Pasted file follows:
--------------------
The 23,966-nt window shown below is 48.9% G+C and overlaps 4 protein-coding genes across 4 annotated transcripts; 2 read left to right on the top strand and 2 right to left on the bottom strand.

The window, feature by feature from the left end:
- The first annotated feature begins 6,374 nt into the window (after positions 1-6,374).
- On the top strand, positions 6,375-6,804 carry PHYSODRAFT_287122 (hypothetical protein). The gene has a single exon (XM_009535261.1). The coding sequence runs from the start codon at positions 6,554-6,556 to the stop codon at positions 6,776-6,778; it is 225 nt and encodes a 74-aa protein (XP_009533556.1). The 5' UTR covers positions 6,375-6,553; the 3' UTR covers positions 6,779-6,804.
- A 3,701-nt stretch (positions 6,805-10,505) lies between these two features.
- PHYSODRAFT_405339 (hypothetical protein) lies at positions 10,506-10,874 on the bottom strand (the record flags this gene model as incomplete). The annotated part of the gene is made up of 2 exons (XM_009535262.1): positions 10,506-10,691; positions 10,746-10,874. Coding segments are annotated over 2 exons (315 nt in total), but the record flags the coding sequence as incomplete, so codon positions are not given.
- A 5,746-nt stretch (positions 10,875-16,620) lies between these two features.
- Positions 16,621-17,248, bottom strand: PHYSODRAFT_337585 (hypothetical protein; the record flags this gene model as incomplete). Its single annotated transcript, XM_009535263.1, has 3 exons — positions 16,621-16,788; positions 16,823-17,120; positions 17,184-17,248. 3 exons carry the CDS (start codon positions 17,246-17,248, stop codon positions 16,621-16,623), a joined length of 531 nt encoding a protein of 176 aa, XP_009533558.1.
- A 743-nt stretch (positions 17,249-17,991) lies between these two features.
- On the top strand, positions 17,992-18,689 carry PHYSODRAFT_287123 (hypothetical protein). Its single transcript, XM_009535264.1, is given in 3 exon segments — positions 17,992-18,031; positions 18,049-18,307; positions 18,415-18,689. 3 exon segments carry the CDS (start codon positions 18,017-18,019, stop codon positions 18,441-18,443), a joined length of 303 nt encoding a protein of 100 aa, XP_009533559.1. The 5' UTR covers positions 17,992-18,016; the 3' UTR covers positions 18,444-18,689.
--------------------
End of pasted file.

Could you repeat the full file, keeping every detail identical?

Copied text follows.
The 23,966-nt window shown below is 48.9% G+C and overlaps 4 protein-coding genes across 4 annotated transcripts; 2 read left to right on the top strand and 2 right to left on the bottom strand.

The window, feature by feature from the left end:
- The first annotated feature begins 6,374 nt into the window (after positions 1-6,374).
- On the top strand, positions 6,375-6,804 carry PHYSODRAFT_287122 (hypothetical protein). The gene has a single exon (XM_009535261.1). The coding sequence runs from the start codon at positions 6,554-6,556 to the stop codon at positions 6,776-6,778; it is 225 nt and encodes a 74-aa protein (XP_009533556.1). The 5' UTR covers positions 6,375-6,553; the 3' UTR covers positions 6,779-6,804.
- A 3,701-nt stretch (positions 6,805-10,505) lies between these two features.
- PHYSODRAFT_405339 (hypothetical protein) lies at positions 10,506-10,874 on the bottom strand (the record flags this gene model as incomplete). The annotated part of the gene is made up of 2 exons (XM_009535262.1): positions 10,506-10,691; positions 10,746-10,874. Coding segments are annotated over 2 exons (315 nt in total), but the record flags the coding sequence as incomplete, so codon positions are not given.
- A 5,746-nt stretch (positions 10,875-16,620) lies between these two features.
- Positions 16,621-17,248, bottom strand: PHYSODRAFT_337585 (hypothetical protein; the record flags this gene model as incomplete). Its single annotated transcript, XM_009535263.1, has 3 exons — positions 16,621-16,788; positions 16,823-17,120; positions 17,184-17,248. 3 exons carry the CDS (start codon positions 17,246-17,248, stop codon positions 16,621-16,623), a joined length of 531 nt encoding a protein of 176 aa, XP_009533558.1.
- A 743-nt stretch (positions 17,249-17,991) lies between these two features.
- On the top strand, positions 17,992-18,689 carry PHYSODRAFT_287123 (hypothetical protein). Its single transcript, XM_009535264.1, is given in 3 exon segments — positions 17,992-18,031; positions 18,049-18,307; positions 18,415-18,689. 3 exon segments carry the CDS (start codon positions 18,017-18,019, stop codon positions 18,441-18,443), a joined length of 303 nt encoding a protein of 100 aa, XP_009533559.1. The 5' UTR covers positions 17,992-18,016; the 3' UTR covers positions 18,444-18,689.